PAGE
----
For the past decade, California has been building new housing at a rate that will barely meet 45 percent of its needs in 2025, according to a report by the California Department of Housing and Community Development.
The average resident in the San Francisco area spends 40 percent of their income on housing, more than in any other metropolitan area, according to the Bureau of Labor Statistics. These days, even a six- or seven-figure salary can feel insufficient when it comes to paying the rent.
In San Francisco, the average monthly rent is $3,400, according to the rental site RENTCafé. Compare that with the average city rent nationwide: $1,200. The cost of living in the Bay Area is inflated by the high salaries of tech workers, a market impulse that leaves poorer people with fewer places to live. California can only house 21 out of every 100 renters with extremely low incomes. That's 10 less than the national average.
In 2014, Sonja Trauss, a Philadelphia native and a teacher-turned-housing activist, got tired of seeing neighbors and friends getting priced out. She seized upon and popularized the YIMBY moniker — which has now spread to groups around the world.
Trauss and her growing group of followers began suing cities for disapproving new housing projects. Developers paid some of their attorneys' fees. The activists showed up at local government meetings with signs, and they waged war online.
The fight can lead housing activists to wrestle with environmentalists over constructing apartment buildings instead of parks. That's happening in Livermore, Calif. Earlier this month, YIMBY activists descended on a city council meeting in Millbrae, Calif., to urge officials to approve a 400-unit housing project on a parking lot near a train station.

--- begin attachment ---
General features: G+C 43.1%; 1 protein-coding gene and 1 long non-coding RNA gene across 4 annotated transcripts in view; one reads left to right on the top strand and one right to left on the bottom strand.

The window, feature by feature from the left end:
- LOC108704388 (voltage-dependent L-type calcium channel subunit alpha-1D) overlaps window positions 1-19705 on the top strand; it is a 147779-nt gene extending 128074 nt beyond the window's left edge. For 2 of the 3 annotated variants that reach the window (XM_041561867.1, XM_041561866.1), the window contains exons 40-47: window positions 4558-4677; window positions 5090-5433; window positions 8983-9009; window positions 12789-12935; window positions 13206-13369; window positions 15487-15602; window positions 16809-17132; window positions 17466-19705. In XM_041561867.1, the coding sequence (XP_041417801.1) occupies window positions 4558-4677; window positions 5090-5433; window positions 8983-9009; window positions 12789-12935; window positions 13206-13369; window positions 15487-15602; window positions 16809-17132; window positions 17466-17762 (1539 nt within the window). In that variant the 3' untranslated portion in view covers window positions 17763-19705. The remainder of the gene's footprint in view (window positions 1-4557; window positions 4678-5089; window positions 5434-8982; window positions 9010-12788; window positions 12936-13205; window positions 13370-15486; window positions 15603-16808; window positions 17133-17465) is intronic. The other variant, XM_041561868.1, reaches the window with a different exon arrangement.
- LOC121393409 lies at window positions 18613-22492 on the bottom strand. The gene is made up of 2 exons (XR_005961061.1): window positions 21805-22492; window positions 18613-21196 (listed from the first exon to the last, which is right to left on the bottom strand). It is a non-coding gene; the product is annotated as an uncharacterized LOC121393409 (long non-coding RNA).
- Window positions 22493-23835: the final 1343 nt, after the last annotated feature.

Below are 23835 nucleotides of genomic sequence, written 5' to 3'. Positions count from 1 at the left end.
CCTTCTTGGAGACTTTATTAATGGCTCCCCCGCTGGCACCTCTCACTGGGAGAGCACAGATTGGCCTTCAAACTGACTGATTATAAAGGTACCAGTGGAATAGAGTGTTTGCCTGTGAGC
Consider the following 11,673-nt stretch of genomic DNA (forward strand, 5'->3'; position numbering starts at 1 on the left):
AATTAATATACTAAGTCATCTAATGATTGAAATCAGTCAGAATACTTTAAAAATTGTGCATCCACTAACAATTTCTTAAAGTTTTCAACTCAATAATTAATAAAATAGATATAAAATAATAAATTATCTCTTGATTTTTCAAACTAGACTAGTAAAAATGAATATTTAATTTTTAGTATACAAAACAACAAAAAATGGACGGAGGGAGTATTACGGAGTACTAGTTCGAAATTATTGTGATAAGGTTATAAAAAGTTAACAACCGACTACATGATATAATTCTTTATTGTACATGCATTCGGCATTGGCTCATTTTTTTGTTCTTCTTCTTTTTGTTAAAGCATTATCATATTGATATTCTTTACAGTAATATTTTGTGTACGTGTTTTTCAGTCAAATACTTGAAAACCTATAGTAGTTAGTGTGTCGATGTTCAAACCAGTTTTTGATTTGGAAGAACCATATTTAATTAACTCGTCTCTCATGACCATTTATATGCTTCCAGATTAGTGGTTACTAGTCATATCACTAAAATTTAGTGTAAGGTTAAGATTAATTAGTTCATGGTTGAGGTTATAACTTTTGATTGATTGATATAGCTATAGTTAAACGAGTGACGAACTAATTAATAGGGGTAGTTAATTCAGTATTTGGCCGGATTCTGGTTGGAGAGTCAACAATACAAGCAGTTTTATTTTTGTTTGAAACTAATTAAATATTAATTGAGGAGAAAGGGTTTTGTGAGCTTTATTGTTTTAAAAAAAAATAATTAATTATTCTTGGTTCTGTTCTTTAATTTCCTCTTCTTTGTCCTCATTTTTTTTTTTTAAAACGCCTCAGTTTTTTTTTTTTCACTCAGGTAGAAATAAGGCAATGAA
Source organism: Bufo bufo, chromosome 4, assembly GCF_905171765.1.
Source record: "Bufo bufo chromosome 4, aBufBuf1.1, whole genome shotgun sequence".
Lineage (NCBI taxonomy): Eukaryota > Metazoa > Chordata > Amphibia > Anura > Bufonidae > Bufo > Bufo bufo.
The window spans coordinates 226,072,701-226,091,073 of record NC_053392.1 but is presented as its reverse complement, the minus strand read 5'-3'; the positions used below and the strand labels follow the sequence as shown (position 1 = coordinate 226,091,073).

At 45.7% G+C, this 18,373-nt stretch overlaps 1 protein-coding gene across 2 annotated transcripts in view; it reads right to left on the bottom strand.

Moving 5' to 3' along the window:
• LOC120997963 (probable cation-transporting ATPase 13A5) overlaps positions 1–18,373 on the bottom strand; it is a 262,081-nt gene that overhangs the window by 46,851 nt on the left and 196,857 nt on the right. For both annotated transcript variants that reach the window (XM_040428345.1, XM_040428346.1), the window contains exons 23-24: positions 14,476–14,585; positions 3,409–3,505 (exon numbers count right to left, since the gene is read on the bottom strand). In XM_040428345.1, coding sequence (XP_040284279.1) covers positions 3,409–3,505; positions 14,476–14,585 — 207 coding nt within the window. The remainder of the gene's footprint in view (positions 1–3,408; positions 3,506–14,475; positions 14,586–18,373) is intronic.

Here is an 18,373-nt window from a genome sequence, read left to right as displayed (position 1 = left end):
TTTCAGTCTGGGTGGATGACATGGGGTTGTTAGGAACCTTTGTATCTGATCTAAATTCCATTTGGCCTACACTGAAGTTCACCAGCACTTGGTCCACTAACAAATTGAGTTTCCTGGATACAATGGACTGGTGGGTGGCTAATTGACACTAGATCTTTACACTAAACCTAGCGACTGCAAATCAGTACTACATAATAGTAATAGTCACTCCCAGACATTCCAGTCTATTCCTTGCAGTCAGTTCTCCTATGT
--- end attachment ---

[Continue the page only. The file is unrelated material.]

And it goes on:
Evan Goldin, a Palo Alto native who works in a startup connecting commuters with crowd-sourced shuttle rides, is "riled up" about opposition to a proposed three-story building with offices and condominiums in a downtown area in the heart of Silicon Valley.
"A lot of the people fighting these developments are the same people driving around with bumper stickers about climate change," said Goldin. "They just don't connect the dots."
Trauss, the de facto leader of this new army, originates a constant stream of snarky tweets and sometimes flamboyant tricks, like running YIMBYs against anti-development candidates for the board of the local Sierra Club. She didn't get her driver's license until she was 29, choosing to bike instead.